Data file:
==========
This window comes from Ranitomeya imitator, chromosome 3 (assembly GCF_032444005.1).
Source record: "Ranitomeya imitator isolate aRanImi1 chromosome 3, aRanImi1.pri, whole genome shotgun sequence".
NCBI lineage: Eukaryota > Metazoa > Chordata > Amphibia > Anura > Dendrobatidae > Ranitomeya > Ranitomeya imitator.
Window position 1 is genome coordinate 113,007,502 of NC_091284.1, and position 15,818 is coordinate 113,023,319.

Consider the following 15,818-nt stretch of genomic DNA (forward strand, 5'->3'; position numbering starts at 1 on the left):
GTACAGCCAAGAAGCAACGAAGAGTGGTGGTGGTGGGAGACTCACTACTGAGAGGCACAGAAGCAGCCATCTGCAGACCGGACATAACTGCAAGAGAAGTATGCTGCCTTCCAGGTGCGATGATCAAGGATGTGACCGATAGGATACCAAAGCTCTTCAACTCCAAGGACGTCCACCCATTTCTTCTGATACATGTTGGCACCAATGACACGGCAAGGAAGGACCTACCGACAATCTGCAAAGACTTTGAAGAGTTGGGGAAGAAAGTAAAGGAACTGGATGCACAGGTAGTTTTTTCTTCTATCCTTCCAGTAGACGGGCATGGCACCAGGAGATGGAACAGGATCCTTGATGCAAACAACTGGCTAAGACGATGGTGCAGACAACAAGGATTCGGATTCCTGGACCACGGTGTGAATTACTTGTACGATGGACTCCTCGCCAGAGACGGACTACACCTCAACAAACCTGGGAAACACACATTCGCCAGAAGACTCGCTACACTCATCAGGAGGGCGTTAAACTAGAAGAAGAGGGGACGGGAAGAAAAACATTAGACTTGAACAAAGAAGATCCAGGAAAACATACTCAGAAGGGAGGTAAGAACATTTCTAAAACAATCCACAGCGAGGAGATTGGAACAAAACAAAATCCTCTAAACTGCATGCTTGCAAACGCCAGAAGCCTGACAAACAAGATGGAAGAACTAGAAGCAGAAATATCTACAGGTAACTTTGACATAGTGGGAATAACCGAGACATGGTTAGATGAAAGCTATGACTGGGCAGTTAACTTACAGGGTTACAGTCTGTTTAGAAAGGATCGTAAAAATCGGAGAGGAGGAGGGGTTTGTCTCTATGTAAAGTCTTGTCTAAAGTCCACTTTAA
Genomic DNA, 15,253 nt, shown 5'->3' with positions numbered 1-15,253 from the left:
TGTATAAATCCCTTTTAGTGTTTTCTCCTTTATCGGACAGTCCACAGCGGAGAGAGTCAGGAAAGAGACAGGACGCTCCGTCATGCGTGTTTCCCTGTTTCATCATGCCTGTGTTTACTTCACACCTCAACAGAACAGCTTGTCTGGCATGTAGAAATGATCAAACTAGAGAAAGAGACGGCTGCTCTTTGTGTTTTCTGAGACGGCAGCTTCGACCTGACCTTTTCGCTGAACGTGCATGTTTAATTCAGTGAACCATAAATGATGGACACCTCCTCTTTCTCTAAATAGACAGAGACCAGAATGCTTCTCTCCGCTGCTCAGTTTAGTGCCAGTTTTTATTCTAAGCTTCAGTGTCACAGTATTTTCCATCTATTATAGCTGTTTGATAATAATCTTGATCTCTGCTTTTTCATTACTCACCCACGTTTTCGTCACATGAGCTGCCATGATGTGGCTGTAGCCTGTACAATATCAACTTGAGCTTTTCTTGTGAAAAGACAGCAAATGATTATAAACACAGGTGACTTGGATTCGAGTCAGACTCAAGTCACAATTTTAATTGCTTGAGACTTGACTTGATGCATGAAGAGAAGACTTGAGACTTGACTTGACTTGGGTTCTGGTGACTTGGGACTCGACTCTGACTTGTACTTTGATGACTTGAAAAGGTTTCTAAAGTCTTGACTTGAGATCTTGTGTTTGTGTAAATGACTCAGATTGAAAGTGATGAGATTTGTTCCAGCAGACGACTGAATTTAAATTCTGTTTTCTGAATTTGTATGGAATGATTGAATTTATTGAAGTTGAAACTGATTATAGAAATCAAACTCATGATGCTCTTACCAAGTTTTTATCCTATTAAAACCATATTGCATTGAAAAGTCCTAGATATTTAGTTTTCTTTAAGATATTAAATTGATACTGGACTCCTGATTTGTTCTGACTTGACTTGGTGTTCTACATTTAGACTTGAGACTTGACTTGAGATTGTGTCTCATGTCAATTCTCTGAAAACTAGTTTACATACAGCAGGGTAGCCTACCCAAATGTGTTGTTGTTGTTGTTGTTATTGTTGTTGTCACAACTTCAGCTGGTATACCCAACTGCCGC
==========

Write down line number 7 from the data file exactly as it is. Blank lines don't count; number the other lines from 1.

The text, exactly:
Genomic DNA, 15,253 nt, shown 5'->3' with positions numbered 1-15,253 from the left: